Sectoral Rotation (or) Relative Rotational Charts (RRC)

Sectoral Rotation, or Relative Rotational charts, are a powerful visual tool in assessing how different sectors within a portfolio compare in terms of their relative strength and momentum; it’s easier to spot which sectors are getting stronger or weaker compared to a benchmark, thus highlighting possible changes in market leadership and trends in asset performance

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In a future version of ChartAlert, users can look forward to the introduction of “Relative Rotational Charts.”

However, before delving into these innovative charts, it’s worth noting that the essential components for creating them — namely, the “RS-Ratio” and “RS-Momentum” indicators — have debuted in October 2023.


Sectoral Rotation, also known as Relative Rotational Charts (RR charts), offers an invaluable tool for conducting relative strength analysis. While RR charts aren’t predictive, they excel at assessing the relative strength trends of individual symbols or multiple symbols concurrently.

At its core, RR charts evaluate a symbol’s relative strength and corresponding momentum. Relative strength is determined by comparing a specific symbol (e.g., INFY) to an underlying Index (e.g., Nifty), quantifying its momentum as the relative momentum of the derived symbol (i.e., INFY/Nifty).

In the context of relative strength analysis, symbols can undergo independent evaluation, each paired with its unique underlying Index, or they can be contrasted with a set of other symbols deemed as competitors, all linked by a common underlying Index. This comparative assessment plays a crucial role in discerning the symbol’s placement within a broader spectrum of investment options.

RR charts rely on two key inputs: the “RS-Ratio” and “RS-Momentum” indicators. These indicators are thoughtfully normalized to enable meaningful comparisons among different symbols sharing the same underlying Index.

Credit: This work was inspired by the contributions of Julius de Kempenaer, the originator of Relative Rotation Graphs®

Disclaimer: Please be advised that Julius de Kempenaer, along with individuals affiliated with RRG Research or RRG Consulting BV, have no association with ChartAlert or the proposed introduction of sectoral rotation or relative rotational charts in ChartAlert at a future date.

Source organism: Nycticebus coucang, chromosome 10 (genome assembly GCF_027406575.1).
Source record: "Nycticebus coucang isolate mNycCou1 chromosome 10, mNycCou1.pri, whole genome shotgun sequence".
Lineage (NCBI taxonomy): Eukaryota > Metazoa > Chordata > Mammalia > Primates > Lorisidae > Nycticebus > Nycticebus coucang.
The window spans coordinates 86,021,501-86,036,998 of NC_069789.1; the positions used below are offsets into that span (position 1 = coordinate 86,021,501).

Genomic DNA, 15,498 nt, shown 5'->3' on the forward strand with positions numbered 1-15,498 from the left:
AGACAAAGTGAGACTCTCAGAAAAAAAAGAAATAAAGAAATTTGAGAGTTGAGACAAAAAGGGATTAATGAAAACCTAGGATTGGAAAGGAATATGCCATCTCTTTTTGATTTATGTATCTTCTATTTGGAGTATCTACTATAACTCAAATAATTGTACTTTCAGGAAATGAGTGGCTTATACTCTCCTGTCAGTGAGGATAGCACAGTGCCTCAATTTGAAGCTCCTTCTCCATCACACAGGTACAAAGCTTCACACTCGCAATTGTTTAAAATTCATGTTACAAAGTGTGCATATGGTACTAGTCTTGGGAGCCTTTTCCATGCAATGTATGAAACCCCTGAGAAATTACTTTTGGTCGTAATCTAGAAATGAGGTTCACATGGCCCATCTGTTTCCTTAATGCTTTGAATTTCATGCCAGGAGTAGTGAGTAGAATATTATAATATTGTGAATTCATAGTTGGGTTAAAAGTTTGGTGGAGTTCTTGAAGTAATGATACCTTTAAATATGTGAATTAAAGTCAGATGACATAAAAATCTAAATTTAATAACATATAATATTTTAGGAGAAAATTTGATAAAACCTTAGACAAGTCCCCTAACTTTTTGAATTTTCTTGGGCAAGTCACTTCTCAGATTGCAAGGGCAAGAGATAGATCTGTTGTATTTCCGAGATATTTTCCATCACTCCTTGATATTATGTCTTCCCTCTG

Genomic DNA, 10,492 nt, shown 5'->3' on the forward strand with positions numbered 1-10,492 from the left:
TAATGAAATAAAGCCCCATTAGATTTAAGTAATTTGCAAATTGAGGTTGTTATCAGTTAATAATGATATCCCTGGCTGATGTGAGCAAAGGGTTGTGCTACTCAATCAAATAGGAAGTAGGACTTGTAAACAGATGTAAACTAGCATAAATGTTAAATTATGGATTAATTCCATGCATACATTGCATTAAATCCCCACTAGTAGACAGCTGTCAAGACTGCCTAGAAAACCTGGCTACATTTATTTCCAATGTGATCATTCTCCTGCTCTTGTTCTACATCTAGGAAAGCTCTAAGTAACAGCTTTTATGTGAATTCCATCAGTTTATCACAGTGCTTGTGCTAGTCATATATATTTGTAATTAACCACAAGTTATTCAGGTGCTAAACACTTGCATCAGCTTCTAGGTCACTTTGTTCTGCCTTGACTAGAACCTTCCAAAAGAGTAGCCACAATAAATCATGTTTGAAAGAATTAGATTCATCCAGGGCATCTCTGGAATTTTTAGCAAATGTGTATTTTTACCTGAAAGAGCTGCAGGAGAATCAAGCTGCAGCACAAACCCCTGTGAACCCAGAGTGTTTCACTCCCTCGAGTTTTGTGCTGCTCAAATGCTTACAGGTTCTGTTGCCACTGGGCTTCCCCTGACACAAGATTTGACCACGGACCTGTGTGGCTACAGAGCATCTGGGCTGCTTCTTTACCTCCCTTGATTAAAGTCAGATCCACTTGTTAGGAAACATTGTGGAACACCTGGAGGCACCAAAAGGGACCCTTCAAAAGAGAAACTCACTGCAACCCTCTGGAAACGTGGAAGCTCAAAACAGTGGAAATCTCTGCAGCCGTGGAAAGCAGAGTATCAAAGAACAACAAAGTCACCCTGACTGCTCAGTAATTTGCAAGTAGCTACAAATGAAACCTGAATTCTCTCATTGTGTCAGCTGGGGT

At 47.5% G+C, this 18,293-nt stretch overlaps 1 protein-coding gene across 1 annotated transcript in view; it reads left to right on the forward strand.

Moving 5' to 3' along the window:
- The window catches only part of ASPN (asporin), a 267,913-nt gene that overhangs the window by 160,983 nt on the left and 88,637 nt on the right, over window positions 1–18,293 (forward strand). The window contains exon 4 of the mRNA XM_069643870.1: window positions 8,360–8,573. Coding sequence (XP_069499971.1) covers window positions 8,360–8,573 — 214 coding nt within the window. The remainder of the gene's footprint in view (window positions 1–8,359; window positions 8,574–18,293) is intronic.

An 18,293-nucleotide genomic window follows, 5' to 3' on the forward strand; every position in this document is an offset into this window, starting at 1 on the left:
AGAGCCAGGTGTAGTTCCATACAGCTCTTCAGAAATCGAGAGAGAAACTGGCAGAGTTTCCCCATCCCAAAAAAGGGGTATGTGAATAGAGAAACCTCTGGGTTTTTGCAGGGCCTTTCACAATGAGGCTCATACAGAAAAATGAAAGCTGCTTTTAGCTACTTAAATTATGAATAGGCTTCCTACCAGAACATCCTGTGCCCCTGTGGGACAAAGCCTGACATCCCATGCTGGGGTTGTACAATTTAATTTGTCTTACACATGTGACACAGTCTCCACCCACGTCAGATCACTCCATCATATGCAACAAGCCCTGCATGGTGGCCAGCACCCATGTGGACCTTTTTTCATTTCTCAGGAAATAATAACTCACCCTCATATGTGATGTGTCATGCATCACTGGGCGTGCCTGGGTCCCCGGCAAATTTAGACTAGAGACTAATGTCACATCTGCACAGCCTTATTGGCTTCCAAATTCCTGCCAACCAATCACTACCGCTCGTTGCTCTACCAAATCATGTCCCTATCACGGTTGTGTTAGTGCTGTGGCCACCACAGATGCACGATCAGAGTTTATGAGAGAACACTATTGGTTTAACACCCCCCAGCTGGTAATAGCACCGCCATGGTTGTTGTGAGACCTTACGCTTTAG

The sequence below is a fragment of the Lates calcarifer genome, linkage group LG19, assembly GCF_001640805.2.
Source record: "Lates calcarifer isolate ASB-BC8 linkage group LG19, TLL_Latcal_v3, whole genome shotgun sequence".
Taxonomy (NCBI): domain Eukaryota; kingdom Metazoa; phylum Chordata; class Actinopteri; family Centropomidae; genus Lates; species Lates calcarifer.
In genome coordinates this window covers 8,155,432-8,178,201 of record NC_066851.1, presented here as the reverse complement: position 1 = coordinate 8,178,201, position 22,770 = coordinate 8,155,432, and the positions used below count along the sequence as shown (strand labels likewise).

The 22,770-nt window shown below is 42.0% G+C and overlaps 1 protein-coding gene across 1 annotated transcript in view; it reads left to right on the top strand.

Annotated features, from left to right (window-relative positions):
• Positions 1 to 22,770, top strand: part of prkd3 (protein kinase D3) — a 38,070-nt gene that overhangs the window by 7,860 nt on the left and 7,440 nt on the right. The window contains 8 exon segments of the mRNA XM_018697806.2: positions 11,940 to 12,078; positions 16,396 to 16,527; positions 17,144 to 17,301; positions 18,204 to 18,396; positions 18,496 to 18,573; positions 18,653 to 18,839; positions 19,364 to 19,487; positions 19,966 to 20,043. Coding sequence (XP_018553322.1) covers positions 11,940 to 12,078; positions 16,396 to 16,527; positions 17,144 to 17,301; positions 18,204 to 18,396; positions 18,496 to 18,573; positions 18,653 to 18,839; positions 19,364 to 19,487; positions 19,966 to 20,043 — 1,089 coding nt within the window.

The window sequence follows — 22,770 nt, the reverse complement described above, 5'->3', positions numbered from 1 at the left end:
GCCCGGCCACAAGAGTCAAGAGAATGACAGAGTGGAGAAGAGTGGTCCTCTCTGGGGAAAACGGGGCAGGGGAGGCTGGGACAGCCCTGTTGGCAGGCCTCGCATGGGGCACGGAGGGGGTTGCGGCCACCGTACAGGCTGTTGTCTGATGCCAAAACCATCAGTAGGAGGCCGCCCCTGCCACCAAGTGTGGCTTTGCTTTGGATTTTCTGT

Input #1: Relative Strength Ratio, or RS-Ratio

The RS-RATIO indicator plotted along with a 50-bar Moving Average and SuperTrend indicator for comparison

The RS-Ratio serves as a valuable tool for assessing a symbol’s relative strength trend. It quantifies and evaluates the strength of this trend by comparing the symbol’s performance to an underlying Index, such as the Nifty. An RS-Ratio above 0 indicates an uptrend, signifying strength, while a ratio below 0 suggests a downtrend, indicating weakness.

The extent to which the indicator surpasses 0 correlates with the strength of the uptrend. Significantly above 0 implies the symbol is outperforming the underlying Index, while notably below 0 indicates a robust downtrend.

The RS-Ratio is a trend-following indicator with inherent lag. This built-in lag factor effectively filters out short-term volatility, thereby providing a clearer view of the broader trend.

Input #2: Relative Strength Momentum, or RS-Momentum

The RS-MOMENTUM indicator plotted along with a 50-bar Moving Average and SuperTrend indicator for comparison

RS-Momentum is a valuable tool for gauging the momentum, or rate-of-change, of the RS-Ratio indicator. It often exhibits crossovers above 0 when the RS-Ratio is at a trough and starting to rise, and below 0 when the RS-Ratio reaches its peak and begins to decline.

In essence, RS-Momentum acts as an indicator of an indicator — the RS-Ratio. It oscillates above and below the 0 level, with meaningful crossovers requiring sustained movements.

Construction of a Relative Rotational Chart

Relative Rotational charts provide a visual representation of a symbol’s comparative strength and momentum. They feature two axes and four quadrants, with the RS-Ratio along the horizontal X-axis and RS-Momentum along the vertical Y-axis. The intersection point at 0 creates four distinct performance quadrants.

Quadrant 2 (top right): “Leaders” or “Outperformers”

Symbols displaying strong relative strength and momentum can be found in the upper right quadrant, often referred to as the “Leaders” or “Outperformers” quadrant (Q2). A favorable RS-Ratio indicates an upward performance trend coupled with positive momentum, signifying the durability of this upward movement.

Quadrant 3 (bottom right): “Weakening” or “Outperformers with Weakening Momentum”